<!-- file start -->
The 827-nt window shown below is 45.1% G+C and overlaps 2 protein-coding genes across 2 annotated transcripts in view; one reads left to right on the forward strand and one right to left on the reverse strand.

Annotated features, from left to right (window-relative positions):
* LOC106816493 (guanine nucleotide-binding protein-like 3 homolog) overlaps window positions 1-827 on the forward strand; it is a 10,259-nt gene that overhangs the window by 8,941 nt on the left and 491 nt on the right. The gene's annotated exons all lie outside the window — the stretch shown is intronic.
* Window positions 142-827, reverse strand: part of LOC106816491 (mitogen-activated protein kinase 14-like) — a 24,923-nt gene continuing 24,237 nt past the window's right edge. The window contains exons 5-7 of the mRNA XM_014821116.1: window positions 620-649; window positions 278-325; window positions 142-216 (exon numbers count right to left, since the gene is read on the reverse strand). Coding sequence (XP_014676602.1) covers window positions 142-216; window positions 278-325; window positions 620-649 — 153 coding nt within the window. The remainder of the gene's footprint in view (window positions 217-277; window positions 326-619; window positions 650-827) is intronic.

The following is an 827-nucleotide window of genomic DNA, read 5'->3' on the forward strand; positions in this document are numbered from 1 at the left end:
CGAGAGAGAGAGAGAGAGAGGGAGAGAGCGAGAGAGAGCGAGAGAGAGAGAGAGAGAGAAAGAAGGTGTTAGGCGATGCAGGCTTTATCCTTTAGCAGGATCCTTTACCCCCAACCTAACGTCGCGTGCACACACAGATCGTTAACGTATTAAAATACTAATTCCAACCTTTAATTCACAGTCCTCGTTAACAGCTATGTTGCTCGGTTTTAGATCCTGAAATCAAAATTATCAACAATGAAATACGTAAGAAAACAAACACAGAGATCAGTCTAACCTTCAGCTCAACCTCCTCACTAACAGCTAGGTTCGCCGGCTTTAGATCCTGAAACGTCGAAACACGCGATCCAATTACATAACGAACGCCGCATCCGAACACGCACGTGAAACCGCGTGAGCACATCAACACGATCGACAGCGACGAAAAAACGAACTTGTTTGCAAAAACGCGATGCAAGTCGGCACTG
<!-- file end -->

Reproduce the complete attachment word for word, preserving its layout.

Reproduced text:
The 827-nt window shown below is 45.1% G+C and overlaps 2 protein-coding genes across 2 annotated transcripts in view; one reads left to right on the forward strand and one right to left on the reverse strand.

Annotated features, from left to right (window-relative positions):
* LOC106816493 (guanine nucleotide-binding protein-like 3 homolog) overlaps window positions 1-827 on the forward strand; it is a 10,259-nt gene that overhangs the window by 8,941 nt on the left and 491 nt on the right. The gene's annotated exons all lie outside the window — the stretch shown is intronic.
* Window positions 142-827, reverse strand: part of LOC106816491 (mitogen-activated protein kinase 14-like) — a 24,923-nt gene continuing 24,237 nt past the window's right edge. The window contains exons 5-7 of the mRNA XM_014821116.1: window positions 620-649; window positions 278-325; window positions 142-216 (exon numbers count right to left, since the gene is read on the reverse strand). Coding sequence (XP_014676602.1) covers window positions 142-216; window positions 278-325; window positions 620-649 — 153 coding nt within the window. The remainder of the gene's footprint in view (window positions 217-277; window positions 326-619; window positions 650-827) is intronic.

The following is an 827-nucleotide window of genomic DNA, read 5'->3' on the forward strand; positions in this document are numbered from 1 at the left end:
CGAGAGAGAGAGAGAGAGAGGGAGAGAGCGAGAGAGAGCGAGAGAGAGAGAGAGAGAGAAAGAAGGTGTTAGGCGATGCAGGCTTTATCCTTTAGCAGGATCCTTTACCCCCAACCTAACGTCGCGTGCACACACAGATCGTTAACGTATTAAAATACTAATTCCAACCTTTAATTCACAGTCCTCGTTAACAGCTATGTTGCTCGGTTTTAGATCCTGAAATCAAAATTATCAACAATGAAATACGTAAGAAAACAAACACAGAGATCAGTCTAACCTTCAGCTCAACCTCCTCACTAACAGCTAGGTTCGCCGGCTTTAGATCCTGAAACGTCGAAACACGCGATCCAATTACATAACGAACGCCGCATCCGAACACGCACGTGAAACCGCGTGAGCACATCAACACGATCGACAGCGACGAAAAAACGAACTTGTTTGCAAAAACGCGATGCAAGTCGGCACTG